The experiences soldiers had with sex workers were by no means monolithic. Many soldiers queued up behind their comrades for a brief turn with a woman. Corporal Jack Wood described the scene outside one such establishment as “a crowd, waiting for a cup-tie at a football final in Blighty.” Canadian novelists, however, deemphasize these mercenary encounters and depict affairs that almost resemble courtship. In Harrison’s Generals Die in Bed, for example, the unnamed narrator comes to associate sex workers with the idea of home before he is even shipped out: “I like this girl’s brazenness. She is the last link between what I am leaving and the war.” While on leave in London, he enlists the services of a sex worker named Gladys whom he calls “that delightful combination of wife, mother, and courtesan – and I, a common soldier on leave, have her!” The Freudian implications are fairly obvious: “She does not call me by name but uses ‘boy’ instead. I like it. In a dozen different ways she makes me happy.” The physical act of sex is barely mentioned. Instead, Gladys satisfies his other non-carnal needs: “There is a glorious breakfast on the table… How well this woman understands what a lonely soldier on leave requires.” For Gladys, sex work is inextricably linked to the performance of domesticity: “She is a capable cook, and delights in showing me that her domestic virtues are as great as her amorous ones. I do not gainsay either.”
The sex workers in Canadian war fiction are usually one-dimensional and are not afforded much of an interior life. Gladys exists primarily to help the protagonist recover from trauma. He confesses, “I am a criminal. Did I ever tell you that I committed murder?” This takes Gladys aback. When the narrator clarifies that the “murder” he committed was of an enemy in the trenches, Gladys is relieved, “You silly boy. I thought you had really murdered someone.” The ideological schism between those who have been to the front and those who have not is exacerbated when Gladys takes the protagonist out for a night on the town. As the burlesque dancers sing an up-tempo version of “Oh, It’s a Lovely War” in front of the Union Jack, Gladys and the rest of the audience erupt in applause. The narrator cannot share in their revelry: “These people have no right to laugh… They should be made to remember.” He is grateful for the respite Gladys has given him but the disparity between propaganda and reality reveals the pretence of their domesticity.
Sex work remains an understudied aspect of the First World War. It’s not clear what has caused this cultural amnesia but it does a disservice to the enlisted man not to conceive of him as a full person with desires. It also does a disservice to the sex workers who, although they may have chosen their profession out of financial necessity, provided soldiers with a brief reprieve from their duty. The two most enduring archetypes of the Great War soldier in the popular imagination cannot accommodate this discussion. The image of the soldier as the saintly knight of Romance still persists to some extent. Arthurian knights tend not to frequent prostitutes. The other lasting archetype, the young innocent sent to his death by old fools, similarly does not allow for much nuance. State sanctioned efforts at memorialisation, in addition to allowing for sincere expressions of grief, lean heavily on allegory and tend to reinforce socially conservative values. Fiction, on the other hand, allows for the representation of a full person’s interior life. In a realist novel, characters transcend allegory and soldiers are permitted to be flawed human beings whose sexuality and sexual choices were understandably influenced by the war. It is no surprise, then, that novels offer a unique space for dealing with taboo aspects of the wartime experience.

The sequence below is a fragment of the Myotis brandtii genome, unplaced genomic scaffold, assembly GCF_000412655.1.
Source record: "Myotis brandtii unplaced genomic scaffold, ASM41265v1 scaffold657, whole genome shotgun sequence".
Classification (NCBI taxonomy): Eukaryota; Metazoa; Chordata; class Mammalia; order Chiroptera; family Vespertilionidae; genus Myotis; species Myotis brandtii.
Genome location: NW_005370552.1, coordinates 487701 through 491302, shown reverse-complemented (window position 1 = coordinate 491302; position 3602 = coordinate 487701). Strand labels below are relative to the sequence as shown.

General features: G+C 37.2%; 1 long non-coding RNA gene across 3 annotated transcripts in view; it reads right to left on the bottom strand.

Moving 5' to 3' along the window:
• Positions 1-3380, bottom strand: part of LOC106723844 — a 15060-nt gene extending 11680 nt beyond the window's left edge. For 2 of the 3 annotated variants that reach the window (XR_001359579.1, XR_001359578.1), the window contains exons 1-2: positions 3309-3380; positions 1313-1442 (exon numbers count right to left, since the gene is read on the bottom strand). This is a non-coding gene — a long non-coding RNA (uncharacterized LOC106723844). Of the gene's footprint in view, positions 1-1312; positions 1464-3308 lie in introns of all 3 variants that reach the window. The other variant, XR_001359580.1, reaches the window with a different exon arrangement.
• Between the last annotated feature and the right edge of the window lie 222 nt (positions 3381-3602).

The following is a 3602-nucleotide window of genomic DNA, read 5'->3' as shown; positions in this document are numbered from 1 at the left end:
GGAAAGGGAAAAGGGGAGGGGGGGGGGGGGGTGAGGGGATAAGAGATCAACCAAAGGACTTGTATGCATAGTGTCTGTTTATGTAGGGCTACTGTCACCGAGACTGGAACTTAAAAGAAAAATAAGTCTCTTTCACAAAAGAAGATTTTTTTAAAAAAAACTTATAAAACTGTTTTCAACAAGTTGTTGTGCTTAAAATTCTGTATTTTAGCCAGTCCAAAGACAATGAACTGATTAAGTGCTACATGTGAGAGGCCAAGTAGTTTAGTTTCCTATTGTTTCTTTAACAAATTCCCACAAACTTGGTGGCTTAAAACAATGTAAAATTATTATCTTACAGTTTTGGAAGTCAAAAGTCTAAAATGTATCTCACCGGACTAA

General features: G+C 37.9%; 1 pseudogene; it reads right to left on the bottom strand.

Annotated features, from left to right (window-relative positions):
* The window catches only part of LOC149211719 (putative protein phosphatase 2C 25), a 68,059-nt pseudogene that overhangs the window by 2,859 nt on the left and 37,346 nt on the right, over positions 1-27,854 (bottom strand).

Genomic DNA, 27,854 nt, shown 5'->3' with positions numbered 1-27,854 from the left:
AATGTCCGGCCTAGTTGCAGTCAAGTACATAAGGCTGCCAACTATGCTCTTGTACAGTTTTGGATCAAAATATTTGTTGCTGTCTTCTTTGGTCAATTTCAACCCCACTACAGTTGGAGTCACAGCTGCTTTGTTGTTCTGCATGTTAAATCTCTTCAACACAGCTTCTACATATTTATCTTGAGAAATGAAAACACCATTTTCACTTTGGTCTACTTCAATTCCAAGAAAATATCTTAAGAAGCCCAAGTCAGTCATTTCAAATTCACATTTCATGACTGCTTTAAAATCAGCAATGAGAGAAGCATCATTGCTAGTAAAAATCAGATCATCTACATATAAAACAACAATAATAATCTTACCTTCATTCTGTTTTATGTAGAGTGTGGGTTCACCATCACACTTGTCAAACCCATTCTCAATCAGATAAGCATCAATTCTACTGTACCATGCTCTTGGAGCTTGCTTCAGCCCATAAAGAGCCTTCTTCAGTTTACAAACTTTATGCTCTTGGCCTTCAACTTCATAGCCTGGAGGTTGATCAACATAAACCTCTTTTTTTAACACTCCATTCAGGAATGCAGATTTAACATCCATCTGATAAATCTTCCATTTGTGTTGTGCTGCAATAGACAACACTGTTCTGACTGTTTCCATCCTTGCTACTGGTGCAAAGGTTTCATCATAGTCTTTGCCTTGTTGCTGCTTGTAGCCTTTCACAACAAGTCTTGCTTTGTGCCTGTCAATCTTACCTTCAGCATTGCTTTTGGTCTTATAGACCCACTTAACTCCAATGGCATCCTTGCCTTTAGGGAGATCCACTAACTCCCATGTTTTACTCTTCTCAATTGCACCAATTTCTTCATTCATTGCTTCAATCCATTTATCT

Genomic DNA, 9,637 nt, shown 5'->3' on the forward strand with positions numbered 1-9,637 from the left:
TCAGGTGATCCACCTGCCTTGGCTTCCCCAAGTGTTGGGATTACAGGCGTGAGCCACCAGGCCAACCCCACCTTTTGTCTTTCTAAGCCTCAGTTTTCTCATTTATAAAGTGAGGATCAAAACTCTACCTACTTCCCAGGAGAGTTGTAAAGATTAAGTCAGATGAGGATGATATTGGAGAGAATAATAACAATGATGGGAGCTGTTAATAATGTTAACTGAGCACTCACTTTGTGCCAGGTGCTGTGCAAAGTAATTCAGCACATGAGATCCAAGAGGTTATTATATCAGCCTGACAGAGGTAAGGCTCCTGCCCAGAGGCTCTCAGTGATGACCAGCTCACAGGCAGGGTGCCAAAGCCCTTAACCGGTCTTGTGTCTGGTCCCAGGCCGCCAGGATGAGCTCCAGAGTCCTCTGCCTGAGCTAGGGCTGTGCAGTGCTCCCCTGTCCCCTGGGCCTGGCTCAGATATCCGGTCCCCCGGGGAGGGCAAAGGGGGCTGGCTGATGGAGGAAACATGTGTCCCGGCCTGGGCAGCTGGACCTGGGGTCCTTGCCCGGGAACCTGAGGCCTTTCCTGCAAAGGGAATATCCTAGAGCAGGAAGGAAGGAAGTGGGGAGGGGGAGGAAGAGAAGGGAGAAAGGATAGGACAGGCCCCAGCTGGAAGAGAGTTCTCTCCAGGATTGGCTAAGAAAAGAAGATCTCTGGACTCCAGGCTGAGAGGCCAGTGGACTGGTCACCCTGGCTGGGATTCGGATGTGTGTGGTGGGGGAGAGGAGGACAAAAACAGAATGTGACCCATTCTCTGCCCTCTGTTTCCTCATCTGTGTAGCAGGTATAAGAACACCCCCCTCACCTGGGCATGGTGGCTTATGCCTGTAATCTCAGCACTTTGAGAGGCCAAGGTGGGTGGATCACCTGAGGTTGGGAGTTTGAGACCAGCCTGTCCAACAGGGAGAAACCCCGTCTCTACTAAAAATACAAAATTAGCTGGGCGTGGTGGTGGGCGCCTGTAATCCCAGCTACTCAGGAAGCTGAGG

Zachary Abram is a doctoral candidate in English/Canadian Studies at the University of Ottawa. His dissertation traces the representation of the soldier in Canadian war fiction. His written work has appeared in Studies in Canadian Literature, Papers of the Bibliographical Society of Canada, The Dalhousie Review and others. He is assistant editor of The Bull Calf Literary Review.
ActiveHistory.ca is featuring this post as part of “Canada’s First World War: A Centennial Series on ActiveHistory.ca”, a multi-year series of regular posts about the history and centennial of the First World War.
 Tim Cook, Shock Troops: Canadians Fighting the Great War 1917-1918 (Toronto: Penguin, 2008), 176.
 T.J. Mitchell and G.M. Smith, Medical Services: Casualties and Medical Statistics of the Great War (London: HMSO, 1931)88.
 A non-comprehensive list of Canadian war texts that feature sex workers: All Else is Folly by Peregrine Acland (1929) Generals Die in Bed by Charles Yale Harrison (1930), “The Original” by W. Redvers Dent (1930), God’s Sparrow by Philip Child (1937), Execution by Colin McDougall (1958), The Wars by Timothy Findley (1977).
 George Arthur, Life of Lord Kitchener, Volume 3 (New York: Cosimo, 2013), 27.
 Clare Makepeace, “Male Heterosexuality and Prostitution During The Great War” Cultural and Social History Volume 9, Issue 1 (2012): 67.
 Charles Yale Harrison, Generals Die in Bed (Toronto: Annick Press, 2007), 17.